Washington, DC – Last Friday, Maryland Governor Larry Hogan vetoed an historic voting rights bill, SB 340, which would have restored the right to vote for nearly 40,000 previously incarcerated Marylanders. The legislation, passed through the Maryland General Assembly with overwhelming majorities, would have allowed individuals who had completed their incarceration to register to vote. Unfortunately, Governor Hogan failed to recognize the importance and potential impact of this legislation, denying nearly 40,000 Marylanders the right to have their voices heard in their communities.
Continue reading for statements from member organizations and allies of the Democracy Initiative.
From Jane Henderson, Executive Director at Communities United:
“Communities United is disappointed by Gov. Larry Hogan’s veto of voting rights legislation (SB 340). People leaving the criminal justice system urgently need to be re-enfranchised and once again have a voice in their communities. Communities United and other advocates fought to change Maryland’s voting rights law because the current system is broken and does not strike a “proper balance.” It just keeps Marylanders from voting.
“By vetoing this bill, the governor has effectively disenfranchised 40,000 Marylanders who want to participate in their communities. The Maryland General Assembly can’t override Hogan’s veto until they reconvene in January 2016, which undermines efforts to register voters and may suppress voting in the 2016 Baltimore City and federal elections as well in subsequent elections.
“Gov. Hogan has learned nothing from the uprising in Baltimore and what the city and state residents need. Freddie Gray’s West Baltimore neighborhood has the highest rate of disenfranchisement in the state. Former felons need a voice and the ability to influence what happens in their communities and lives.
“Voting is a human right and we will continue to push and fight for the re-enfranchisement of all citizens.”
From Judith Browne Dianis and Penda Hair, Advancement Project Co-Directors:
“It is unacceptable that Governor Hogan unilaterally denied tens of thousands of his own constituents their fundamental right to vote,” said Advancement Project Co-Director Judith Browne Dianis. “Nationwide, one in every 13 Black adults cannot vote as a result of laws that revoke voting rights for persons with prior felony convictions. In Maryland, African Americans account for 65-percent of those disenfranchised due to a prior felony conviction, while comprising only 30-percent of the state’s population. While everyone deserves a second chance, Governor Hogan appears to ignore that basic American value for people of color, who are disenfranchised due to structural racism that contributes to African Americans and Latinos being disproportionately detained and arrested, unreasonably searched, wrongly imprisoned and punished more severely than other racial groups.”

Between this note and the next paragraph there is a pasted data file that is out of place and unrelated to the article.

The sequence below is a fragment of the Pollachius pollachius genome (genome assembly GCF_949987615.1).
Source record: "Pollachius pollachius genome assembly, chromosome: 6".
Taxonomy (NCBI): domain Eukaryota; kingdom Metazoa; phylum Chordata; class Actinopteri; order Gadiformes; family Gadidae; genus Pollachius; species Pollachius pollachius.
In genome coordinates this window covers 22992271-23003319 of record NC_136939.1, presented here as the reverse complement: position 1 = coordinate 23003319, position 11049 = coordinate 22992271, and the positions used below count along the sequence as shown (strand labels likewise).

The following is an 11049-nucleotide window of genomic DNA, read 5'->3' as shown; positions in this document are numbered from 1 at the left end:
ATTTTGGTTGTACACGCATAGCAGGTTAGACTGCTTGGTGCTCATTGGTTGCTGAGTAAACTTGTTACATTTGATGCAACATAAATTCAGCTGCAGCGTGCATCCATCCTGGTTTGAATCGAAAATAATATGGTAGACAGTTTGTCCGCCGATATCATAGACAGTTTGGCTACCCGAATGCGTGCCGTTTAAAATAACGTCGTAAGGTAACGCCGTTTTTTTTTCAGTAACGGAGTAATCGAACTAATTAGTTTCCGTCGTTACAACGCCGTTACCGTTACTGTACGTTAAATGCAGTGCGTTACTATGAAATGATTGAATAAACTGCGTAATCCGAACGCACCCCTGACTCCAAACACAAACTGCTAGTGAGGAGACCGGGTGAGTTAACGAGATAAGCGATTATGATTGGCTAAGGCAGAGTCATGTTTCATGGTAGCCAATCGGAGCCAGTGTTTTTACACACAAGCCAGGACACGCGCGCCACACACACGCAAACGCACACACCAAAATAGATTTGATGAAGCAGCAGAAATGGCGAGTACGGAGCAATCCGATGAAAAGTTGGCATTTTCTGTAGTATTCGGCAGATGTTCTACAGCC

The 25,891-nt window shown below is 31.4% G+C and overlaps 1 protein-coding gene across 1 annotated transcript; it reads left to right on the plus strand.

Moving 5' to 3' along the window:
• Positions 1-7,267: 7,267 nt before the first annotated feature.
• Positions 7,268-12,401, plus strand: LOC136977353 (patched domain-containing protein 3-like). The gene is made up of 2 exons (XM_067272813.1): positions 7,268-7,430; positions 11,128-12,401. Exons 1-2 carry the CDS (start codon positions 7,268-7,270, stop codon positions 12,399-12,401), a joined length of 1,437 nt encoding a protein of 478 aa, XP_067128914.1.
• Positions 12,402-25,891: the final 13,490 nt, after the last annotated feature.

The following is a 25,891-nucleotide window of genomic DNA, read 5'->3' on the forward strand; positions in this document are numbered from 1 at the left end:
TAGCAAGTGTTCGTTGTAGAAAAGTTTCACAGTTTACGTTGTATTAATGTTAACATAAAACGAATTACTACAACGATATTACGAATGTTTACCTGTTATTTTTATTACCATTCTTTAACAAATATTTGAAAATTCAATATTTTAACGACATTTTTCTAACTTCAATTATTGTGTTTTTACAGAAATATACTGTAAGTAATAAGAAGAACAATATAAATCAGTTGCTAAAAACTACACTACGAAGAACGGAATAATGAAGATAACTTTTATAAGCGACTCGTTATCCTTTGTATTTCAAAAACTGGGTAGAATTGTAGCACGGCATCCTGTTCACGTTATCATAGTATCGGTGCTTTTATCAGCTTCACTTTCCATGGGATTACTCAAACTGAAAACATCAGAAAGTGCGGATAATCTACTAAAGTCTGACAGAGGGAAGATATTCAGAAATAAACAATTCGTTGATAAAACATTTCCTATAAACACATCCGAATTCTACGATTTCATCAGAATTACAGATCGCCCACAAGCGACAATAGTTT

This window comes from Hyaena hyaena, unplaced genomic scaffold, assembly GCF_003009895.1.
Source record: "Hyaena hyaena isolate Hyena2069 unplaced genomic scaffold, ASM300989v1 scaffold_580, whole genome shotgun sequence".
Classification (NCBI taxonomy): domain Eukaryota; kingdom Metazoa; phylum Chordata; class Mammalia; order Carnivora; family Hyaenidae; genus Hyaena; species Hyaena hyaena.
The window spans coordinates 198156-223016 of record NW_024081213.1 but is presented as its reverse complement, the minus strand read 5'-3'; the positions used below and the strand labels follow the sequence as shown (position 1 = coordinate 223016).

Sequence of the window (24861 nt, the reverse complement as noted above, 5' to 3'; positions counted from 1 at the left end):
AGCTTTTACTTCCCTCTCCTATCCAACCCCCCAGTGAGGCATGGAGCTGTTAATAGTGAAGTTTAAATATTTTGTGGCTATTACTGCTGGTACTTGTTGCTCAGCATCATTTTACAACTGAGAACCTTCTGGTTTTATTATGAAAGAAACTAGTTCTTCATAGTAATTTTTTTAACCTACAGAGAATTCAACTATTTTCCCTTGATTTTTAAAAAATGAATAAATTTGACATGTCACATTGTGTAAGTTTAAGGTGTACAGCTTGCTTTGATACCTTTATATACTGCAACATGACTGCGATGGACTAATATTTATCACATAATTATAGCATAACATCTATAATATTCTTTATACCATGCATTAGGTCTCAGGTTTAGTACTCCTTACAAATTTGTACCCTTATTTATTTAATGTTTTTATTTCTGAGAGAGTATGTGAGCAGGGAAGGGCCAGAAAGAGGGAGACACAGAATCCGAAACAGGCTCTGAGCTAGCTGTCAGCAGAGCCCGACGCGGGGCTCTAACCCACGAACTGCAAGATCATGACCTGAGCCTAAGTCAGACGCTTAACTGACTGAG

“Last week, Maryland’s governor unnecessarily denied voting rights for people who have repaid their debt to society and been released from incarceration,” said Advancement Project Co-Director Penda D. Hair. “Instead of being embraced as full participants in our society, 40,000 Marylanders have been cast aside and deprived of their fundamental right to vote. Restoring voting rights is fundamental to fostering full community integration and the fulfillment of our core democratic principles. The Maryland legislature seized the opportunity to create a more just and inclusive democracy by passing this bill, and the governor did nothing more than stand in the way of progress by vetoing it. The voters of Maryland deserve better, and anyone who believes in the values of just democracy should expect more.”
From Tomas Lopez, Counsel in the Democracy Program at the Brennan Center for Justice at NYU School of Law:
“At a time when leaders of both political parties are uniting to reform our criminal justice system, this veto is a failure of leadership by Governor Hogan. After the unrest in Baltimore, Marylanders are demanding to be heard. Restoring voting rights to 40,000 citizens would expand our democracy and increase public safety. Other lawmakers in Maryland understand this and have offered leadership. Governor Hogan has offered excuses. The General Assembly should respond by overriding his veto and giving these citizens a second chance."
From said Katrina Gamble, Director of Civic Engagement and Politics at the Center for Popular Democracy:
“We are deeply disappointed that the Governor has vetoed a bill that would restore the right to vote to 40,000 people. A disproportionate amount of the disenfranchised in Maryland are from low-income communities of color. The Governor's veto undermines democracy and disenfranchises 40,000 people who should have a voice and a vote.